Cohen emphasizing weapons modernization
Apr. 28, 1997
WASHINGTON (AP) _ A sweeping Pentagon defense review will emphasize weapons modernization, Defense Secretary William Cohen said Monday. That's good news for weapons makers, but it could mean further reductions in troop strength.
Among other things, the defense review being readied for Cohen's final approval spares from cancellation three high-profile fighter aircraft programs, the Air Force F-22, the Navy FA-18 E and F, and the multi-service Joint Strike Fighter, according to a senior Pentagon official who spoke on condition of anonymity.
In a speech at the University of Georgia on Monday, Cohen outlined the military strategy that underlies the so-called Quadrennial Defense Review he is expected to make public in mid-May. President Clinton is to be briefed on it later this week.
The plan rests on a flexible, ready force able to respond to missions ranging from embassy evacuations to full-scale war. The current forward-deployed force of 100,000 in the Pacific and the same number in Europe will remain unchanged. A key Pentagon concern, Cohen said, is the uncertainty over what kind of military threat the United States will face.
``Preparing for this uncertain future requires a robust modernization program,'' Cohen said. ``We don't want to engage in a fair fight, a contemporary war of attrition. We want to dominate across the full spectrum of conflict so that if we ever do have to fight, we win on our terms.''
It may be significant that Cohen's comment about not wanting a fair fight borrows directly from recent statements by his top acquisition official, Paul Kaminski, who touts the three new fighter aircraft for their ability to dominate the skies.
The senior defense official said Cohen's top advisers continue to look at options that would reduce the total number of these aircraft purchased over the coming decades from the current planned total of 4,400.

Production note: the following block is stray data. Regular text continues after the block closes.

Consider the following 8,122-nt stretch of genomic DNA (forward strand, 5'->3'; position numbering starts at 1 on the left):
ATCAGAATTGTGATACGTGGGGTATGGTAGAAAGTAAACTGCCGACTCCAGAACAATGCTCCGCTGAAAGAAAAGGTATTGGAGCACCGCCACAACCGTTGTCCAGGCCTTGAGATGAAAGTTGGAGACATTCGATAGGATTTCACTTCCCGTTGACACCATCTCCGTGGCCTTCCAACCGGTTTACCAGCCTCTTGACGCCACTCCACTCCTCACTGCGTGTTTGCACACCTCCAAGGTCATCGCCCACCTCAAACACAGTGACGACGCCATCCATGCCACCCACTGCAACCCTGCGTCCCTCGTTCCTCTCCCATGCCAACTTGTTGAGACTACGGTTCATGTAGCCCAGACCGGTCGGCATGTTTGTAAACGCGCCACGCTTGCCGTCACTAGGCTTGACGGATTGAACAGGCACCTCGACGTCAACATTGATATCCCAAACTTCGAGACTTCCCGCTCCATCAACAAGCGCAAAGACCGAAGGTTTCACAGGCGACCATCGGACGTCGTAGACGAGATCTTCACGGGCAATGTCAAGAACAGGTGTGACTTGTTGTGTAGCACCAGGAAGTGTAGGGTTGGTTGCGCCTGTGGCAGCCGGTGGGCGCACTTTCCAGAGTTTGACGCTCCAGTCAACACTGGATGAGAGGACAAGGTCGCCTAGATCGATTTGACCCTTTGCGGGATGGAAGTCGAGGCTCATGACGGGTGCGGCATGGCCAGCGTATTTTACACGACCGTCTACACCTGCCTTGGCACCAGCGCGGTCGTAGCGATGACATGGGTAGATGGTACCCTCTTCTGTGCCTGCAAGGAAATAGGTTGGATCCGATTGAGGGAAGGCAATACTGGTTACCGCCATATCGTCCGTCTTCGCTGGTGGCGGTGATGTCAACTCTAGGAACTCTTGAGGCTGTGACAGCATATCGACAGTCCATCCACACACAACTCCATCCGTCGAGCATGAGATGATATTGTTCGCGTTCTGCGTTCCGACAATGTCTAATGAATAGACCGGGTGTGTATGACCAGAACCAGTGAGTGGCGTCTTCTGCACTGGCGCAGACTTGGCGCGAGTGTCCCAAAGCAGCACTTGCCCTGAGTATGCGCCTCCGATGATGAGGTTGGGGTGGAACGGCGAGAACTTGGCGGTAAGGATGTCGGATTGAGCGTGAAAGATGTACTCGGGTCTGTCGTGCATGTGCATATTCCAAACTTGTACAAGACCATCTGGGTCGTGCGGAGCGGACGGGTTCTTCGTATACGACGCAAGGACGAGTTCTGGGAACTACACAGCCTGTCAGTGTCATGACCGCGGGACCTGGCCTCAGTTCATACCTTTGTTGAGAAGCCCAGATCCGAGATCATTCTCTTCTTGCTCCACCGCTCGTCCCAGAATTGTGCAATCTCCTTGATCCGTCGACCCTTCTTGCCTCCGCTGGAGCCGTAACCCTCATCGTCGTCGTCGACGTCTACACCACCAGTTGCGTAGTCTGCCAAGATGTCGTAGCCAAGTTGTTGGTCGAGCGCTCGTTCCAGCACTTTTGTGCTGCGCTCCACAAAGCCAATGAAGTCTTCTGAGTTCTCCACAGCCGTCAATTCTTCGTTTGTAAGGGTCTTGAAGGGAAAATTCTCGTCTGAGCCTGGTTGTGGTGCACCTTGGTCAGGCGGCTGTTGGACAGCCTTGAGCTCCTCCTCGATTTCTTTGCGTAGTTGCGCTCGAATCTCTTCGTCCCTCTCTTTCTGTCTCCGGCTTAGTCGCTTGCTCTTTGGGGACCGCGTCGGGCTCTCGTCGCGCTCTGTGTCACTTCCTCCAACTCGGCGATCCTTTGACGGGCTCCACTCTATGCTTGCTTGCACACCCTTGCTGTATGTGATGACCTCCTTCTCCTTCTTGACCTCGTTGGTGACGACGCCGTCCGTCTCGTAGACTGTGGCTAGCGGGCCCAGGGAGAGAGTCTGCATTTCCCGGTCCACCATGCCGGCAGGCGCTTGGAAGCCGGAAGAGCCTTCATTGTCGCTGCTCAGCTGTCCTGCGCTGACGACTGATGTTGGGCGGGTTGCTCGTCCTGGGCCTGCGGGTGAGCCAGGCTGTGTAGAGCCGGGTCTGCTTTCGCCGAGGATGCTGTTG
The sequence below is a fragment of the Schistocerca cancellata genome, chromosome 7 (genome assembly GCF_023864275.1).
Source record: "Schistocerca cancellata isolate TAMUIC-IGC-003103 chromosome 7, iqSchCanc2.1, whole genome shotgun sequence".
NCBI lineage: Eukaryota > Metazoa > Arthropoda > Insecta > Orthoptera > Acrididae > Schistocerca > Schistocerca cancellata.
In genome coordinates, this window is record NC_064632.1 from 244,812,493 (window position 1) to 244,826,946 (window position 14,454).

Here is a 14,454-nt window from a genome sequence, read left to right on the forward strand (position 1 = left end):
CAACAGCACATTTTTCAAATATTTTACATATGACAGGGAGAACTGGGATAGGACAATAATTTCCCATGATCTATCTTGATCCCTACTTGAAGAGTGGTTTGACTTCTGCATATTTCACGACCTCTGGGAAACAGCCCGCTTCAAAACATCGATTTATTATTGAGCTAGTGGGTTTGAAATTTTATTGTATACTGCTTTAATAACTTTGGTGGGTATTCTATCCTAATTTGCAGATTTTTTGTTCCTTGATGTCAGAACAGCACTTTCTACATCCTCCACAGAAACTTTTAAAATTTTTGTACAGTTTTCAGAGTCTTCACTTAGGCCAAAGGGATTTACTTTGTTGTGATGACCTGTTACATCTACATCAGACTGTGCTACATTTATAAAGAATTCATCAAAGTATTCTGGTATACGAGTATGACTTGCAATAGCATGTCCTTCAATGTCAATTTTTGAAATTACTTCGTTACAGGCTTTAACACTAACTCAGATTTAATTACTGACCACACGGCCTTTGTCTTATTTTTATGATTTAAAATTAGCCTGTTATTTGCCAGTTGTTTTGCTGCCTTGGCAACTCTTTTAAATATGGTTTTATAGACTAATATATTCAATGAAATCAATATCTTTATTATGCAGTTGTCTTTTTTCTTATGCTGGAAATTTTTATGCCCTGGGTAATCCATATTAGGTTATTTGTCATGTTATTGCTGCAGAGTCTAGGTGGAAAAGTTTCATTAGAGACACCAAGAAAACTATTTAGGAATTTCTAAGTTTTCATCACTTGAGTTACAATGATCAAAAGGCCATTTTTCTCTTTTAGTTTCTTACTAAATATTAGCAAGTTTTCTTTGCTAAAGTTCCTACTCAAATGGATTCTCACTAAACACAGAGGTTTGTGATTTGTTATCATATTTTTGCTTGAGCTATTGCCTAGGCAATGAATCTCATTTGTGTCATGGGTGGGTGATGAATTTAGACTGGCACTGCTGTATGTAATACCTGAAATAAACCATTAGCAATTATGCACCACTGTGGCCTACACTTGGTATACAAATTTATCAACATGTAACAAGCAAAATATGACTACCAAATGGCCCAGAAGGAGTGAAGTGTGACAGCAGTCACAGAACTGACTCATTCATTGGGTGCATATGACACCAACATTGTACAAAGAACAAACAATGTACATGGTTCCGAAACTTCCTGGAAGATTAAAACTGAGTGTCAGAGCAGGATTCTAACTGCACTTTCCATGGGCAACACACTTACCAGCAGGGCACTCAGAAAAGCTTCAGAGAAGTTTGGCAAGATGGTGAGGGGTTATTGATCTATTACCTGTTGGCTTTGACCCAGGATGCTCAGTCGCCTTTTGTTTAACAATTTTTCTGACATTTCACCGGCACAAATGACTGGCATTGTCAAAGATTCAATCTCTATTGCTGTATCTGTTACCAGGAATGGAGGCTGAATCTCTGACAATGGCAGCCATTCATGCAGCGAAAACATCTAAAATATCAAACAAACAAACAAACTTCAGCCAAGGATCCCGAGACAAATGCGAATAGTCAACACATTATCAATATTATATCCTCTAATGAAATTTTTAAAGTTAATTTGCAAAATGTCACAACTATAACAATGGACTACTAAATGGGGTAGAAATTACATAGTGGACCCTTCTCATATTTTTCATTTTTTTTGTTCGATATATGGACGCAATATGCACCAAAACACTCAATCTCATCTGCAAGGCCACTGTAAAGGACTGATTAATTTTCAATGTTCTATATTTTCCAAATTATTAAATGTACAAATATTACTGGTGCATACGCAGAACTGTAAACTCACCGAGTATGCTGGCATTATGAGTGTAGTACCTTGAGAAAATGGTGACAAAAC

Not everyone in military decision-making circles agrees with the emphasis on weapons modernization. Field generals and fleet admirals who would have to lead the country in war warn that reducing force size would force the United States to abandon its goal of being able to fight and win two nearly simultaneous regional wars.
The Pentagon has all but completed a multi-year force reduction plan to bring the military down to just over 1.4 million active-duty personnel, including 10 active Army divisions, 346 ships, 10 active carrier wings and 13 active Air Force fighter wings. But Clinton's defense budget proposal for next year shows a willingness to nudge the personnel numbers down even further.
In a House floor speech Monday, Rep. Ike Skelton, D-Mo., a senior member of the House National Security Committee, fired a warning shot lest Cohen assume that the Pentagon alone will determine the size of the military.
``It is the duty of the Congress, not the president, let alone of the secretary of defense or of the Joint Chiefs of Staff ... to determine the size and composition of the armed forces,'' Skelton said.
Skelton questioned Pentagon planners who say the military can rely more on allies and on reserve call-ups. And he rejected the Pentagon's planning assumption that the current world threat environment is relatively benign.
``The evidence of recent years is that the world after the Cold War is more turbulent than ever,'' Skelton said.
Republicans on the House National Security Committee have raised similar concerns, noting in a recent report, for example, a decline in overall military readiness.
Meanwhile, Gen. Dennis Reimer, the Army chief of staff, urged Cohen in an April 19 memo to consider cutting $8.3 billion from defense agencies rather than cutting the size of the Army any further, the trade publication Defense Week reported Monday.